Price cuts at hypermarts won't come at a price

Price cuts at hypermarts won't come at a price
People queuing at the cashiers at a hypermart.

PETALING JAYA: Major hypermarkets involved in the price reduction campaign nationwide have given their assurance that the quality of their food and essential items will not be compromised as they slash prices by up to 30 per cent.

Although the Domestic Trade, Cooperatives and Consumerism Ministry announced March 1 as the start of the campaign, many companies have begun cutting the prices of their goods and produce.

Apart from hypermarkets and supermarkets, some restaurants have also pledged to drop prices.

Hypermarket Aeon Big launched its "Always Low Prices" campaign on Jan 16.

Its director A. Rashid Adam, who said the campaign involved price cuts on 2,500 items, gave his guarantee that prices would stay low throughout the year.

He said the products included daily essentials such as rice, noodles, Milo, coffee, biscuits and jams as well as non-food items such as liquid detergent, electrical and electronic appliances, and health and beauty items like shampoo, shower gel and cleansers.

"Customers can expect to see an average of 10 per cent lower prices on these 2,500 items until the end of the year."

He said Aeon Big would ensure that the price drop would not affect the quality of their products.

"We are committed to maintaining these low prices for the benefit of consumers," he said.

Another major hypermarket, Mydin Mohamed Holdings, has chosen to lower the prices of 50 essential items as the company has seen a decline in operating costs.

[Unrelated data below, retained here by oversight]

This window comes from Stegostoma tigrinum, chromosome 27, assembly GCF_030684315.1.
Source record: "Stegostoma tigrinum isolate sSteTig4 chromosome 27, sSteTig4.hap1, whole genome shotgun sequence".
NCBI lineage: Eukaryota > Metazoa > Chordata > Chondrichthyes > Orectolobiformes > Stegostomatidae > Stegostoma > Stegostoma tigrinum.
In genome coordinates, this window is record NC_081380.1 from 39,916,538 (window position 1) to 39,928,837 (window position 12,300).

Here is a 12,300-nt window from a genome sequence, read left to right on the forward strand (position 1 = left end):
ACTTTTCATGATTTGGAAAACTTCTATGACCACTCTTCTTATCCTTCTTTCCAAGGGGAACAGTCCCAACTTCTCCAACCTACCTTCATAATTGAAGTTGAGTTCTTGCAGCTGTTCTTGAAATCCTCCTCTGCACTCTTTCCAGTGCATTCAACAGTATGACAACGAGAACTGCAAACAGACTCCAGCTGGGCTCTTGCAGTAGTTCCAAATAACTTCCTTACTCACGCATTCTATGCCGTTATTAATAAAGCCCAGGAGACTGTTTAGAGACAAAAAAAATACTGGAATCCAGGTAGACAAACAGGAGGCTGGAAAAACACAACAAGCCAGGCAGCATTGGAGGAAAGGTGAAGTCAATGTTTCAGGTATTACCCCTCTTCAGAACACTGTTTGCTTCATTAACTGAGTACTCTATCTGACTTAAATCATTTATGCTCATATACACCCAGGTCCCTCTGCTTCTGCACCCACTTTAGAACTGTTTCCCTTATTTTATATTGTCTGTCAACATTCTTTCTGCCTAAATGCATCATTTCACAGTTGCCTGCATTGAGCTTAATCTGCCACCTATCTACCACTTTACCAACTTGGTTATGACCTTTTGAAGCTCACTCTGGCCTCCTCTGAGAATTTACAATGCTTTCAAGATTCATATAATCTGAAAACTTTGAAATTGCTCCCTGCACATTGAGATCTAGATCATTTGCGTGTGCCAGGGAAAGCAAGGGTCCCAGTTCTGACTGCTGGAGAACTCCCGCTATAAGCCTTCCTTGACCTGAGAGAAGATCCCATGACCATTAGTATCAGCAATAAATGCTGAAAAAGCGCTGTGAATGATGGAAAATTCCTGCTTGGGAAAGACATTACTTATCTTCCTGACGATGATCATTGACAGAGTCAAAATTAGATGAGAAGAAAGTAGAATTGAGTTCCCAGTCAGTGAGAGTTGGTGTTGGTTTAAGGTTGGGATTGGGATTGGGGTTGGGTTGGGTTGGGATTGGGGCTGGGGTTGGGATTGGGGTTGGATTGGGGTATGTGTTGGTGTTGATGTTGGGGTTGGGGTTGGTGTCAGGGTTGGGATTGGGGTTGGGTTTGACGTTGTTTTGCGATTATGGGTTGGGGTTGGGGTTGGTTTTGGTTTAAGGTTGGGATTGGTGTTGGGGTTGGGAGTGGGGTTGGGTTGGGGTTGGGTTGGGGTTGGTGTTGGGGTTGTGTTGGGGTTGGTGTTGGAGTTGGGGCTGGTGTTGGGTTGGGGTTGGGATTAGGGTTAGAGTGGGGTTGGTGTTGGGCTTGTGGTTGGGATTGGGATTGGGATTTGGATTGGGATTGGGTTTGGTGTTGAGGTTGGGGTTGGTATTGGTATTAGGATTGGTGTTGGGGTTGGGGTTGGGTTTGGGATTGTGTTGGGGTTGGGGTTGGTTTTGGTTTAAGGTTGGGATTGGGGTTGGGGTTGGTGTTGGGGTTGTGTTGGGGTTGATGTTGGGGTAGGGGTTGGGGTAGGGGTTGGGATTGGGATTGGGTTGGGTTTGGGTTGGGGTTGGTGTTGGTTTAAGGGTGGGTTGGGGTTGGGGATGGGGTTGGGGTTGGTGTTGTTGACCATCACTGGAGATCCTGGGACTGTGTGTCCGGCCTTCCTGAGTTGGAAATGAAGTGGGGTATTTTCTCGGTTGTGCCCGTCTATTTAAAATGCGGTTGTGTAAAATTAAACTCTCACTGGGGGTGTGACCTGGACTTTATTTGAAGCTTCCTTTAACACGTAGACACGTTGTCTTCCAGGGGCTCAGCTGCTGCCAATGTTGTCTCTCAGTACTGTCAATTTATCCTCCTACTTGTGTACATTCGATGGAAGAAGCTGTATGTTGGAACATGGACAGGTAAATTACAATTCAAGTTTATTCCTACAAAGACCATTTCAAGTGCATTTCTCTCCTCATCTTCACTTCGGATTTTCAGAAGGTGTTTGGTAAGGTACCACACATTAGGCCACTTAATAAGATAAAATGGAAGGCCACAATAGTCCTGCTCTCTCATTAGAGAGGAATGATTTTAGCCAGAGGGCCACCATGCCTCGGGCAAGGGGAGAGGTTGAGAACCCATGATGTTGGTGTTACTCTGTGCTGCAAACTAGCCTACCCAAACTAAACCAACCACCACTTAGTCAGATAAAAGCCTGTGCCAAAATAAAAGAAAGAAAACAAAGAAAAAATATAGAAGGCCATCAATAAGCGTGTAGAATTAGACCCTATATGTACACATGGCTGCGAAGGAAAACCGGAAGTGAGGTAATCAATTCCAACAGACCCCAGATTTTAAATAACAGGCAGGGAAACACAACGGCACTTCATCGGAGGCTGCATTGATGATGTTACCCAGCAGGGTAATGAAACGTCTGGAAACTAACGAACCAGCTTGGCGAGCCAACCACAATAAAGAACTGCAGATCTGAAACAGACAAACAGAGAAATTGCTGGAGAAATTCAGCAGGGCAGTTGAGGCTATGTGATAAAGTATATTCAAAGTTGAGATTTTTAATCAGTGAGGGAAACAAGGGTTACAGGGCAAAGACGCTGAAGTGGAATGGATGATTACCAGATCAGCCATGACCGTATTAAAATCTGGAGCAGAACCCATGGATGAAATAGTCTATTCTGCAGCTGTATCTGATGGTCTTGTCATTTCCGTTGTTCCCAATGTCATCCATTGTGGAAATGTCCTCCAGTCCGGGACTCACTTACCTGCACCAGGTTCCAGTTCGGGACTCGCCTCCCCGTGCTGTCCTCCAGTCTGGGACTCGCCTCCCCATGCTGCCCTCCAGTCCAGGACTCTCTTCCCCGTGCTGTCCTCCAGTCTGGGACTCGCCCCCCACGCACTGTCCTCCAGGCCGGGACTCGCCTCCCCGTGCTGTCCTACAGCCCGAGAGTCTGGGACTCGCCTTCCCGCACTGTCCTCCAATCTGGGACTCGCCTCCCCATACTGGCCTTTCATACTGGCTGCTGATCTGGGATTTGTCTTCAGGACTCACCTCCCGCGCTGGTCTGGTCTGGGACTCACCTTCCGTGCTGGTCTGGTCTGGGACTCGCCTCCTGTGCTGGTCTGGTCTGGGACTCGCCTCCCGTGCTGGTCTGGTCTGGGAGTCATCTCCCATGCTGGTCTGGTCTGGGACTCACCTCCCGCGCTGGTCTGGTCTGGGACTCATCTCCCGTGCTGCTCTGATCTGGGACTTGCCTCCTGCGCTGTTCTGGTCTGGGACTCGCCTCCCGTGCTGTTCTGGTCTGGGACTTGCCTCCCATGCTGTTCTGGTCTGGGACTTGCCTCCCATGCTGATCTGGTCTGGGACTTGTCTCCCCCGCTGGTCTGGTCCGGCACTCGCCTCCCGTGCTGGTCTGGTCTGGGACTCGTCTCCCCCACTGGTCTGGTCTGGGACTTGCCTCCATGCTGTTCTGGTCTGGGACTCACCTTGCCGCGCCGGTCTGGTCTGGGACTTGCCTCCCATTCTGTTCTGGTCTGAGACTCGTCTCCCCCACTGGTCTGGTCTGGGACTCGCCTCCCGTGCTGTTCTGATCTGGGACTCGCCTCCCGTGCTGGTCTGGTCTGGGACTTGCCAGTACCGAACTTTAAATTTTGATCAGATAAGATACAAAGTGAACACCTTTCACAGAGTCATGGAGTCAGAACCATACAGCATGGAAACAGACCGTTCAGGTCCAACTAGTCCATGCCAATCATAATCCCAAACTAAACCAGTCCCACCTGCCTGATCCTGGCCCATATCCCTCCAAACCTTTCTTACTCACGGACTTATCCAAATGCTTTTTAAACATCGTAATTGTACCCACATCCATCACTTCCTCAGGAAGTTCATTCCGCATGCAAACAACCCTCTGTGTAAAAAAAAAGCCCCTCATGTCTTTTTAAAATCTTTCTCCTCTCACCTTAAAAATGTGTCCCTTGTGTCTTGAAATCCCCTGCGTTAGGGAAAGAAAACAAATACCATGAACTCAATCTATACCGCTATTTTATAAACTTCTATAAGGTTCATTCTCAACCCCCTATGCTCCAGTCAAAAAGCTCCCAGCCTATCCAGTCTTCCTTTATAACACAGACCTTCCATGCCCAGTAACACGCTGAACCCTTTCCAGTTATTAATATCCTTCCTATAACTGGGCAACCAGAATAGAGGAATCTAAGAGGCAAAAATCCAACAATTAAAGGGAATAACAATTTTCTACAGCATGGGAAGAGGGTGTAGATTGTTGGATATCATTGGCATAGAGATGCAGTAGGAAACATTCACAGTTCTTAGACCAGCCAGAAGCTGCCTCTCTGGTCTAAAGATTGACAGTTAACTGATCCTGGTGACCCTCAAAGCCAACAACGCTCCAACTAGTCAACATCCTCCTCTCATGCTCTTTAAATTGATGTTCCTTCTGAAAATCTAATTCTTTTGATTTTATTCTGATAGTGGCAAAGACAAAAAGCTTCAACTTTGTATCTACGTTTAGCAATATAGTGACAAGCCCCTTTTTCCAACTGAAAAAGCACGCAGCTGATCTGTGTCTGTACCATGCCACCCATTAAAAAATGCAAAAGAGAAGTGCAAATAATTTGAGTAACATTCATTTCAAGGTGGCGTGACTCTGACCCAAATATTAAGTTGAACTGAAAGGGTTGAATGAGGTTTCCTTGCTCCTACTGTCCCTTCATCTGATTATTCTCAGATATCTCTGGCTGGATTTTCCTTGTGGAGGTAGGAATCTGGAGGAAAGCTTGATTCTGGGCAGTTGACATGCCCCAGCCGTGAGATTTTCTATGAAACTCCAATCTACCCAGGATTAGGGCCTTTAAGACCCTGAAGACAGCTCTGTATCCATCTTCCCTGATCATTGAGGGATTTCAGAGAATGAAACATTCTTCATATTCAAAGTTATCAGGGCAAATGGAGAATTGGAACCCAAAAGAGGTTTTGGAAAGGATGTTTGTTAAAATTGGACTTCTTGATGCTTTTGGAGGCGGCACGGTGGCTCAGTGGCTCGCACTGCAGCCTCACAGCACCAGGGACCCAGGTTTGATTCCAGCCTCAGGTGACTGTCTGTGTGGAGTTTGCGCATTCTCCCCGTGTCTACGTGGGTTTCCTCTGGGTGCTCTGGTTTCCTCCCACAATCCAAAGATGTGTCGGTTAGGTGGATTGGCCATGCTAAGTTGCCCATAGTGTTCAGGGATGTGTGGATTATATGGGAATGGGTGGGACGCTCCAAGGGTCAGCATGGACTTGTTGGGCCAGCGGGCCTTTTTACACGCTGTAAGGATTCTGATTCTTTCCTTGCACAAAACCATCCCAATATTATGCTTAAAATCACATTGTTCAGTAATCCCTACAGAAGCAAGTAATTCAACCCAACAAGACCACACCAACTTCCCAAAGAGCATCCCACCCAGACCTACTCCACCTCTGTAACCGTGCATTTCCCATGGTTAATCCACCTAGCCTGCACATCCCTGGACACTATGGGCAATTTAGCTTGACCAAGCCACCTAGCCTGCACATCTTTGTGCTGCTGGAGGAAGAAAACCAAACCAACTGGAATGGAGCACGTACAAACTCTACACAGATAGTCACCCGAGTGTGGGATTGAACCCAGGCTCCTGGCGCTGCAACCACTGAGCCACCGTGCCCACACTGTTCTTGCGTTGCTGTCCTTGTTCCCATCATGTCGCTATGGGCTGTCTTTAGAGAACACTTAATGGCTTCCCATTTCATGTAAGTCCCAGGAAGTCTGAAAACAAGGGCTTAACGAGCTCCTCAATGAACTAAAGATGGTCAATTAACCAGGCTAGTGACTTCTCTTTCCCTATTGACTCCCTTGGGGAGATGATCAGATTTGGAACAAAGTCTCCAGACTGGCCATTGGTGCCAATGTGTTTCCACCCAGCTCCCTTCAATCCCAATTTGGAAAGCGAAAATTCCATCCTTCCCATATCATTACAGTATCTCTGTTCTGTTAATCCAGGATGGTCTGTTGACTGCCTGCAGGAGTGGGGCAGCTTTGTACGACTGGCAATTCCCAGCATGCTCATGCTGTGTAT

"As the first step, Mydin reduced the prices of 50 items by up to 30 per cent from Feb 13.

"They are available in 18 Mydin Hypermarkets, 16 Mydin Emporiums and three Mydin Bazaars," said its managing director Datuk Ameer Ali Mydin yesterday.

While he could not confirm how long prices would remain low, Ameer said they would review prices at the end of every month and that different items might be included, depending on the situation.

He added that there were suppliers and manufacturers who still refused to drop their prices.

Tesco Malaysia communications manager Rohazida Mohamed said a total of 134 product lines would see a price drop in line with the campaign.

"The average reduction would be between 10 per cent and 50 per cent, and this will continue until April 1, when we have other measures in line with the introduction of the Goods and Services Tax (GST)."

She, too, gave her assurance that there would be no compromise on the quality of items.

Rohazida said Tesco was cutting down on its profits to allow for the drop in prices.

GCH Retail, which runs the Giant hypermarket, concurred there would be no compromise on quality.

"Our main concern is to provide some kind of relief to consumers and profits are not our priority at the moment.

"While a company will need to profit in order to function, we are not prioritising increasing our profits," said its corporate affairs director Roslinda Idrus.

However, she said they would not be able to divulge details of any promotion until the campaign was launched on March 1.

Malaysian Muslim Restaurant Owners Association (Presma) president Noorul Hassan Saul Hameed said at least 50 of its members had pledged to reduce their prices by at least 5 per cent.

He added that there would be no compromises on the size of portions or quality of food.

On how the restaurants would manage to reduce prices, Noorul Hassan said they would just have to sacrifice their profit: "Only 10 per cent of us are raking it in; 30 per cent are well to do while the rest are just breaking even so we will all have to make some sacrifices."

More than 6,000 clinics under the Muslim Doctors Association of Malaysia (Perdim) have offered a 10 per cent discount on medical charges, reports Bernama.

Its president Datuk Dr Ahmad Shukri Ismail said the reduction, as of yesterday, would cover treatment, medication and consultation.

Report compiled by P.Aruna, Desiree Tresa and Tashny Sukumaran

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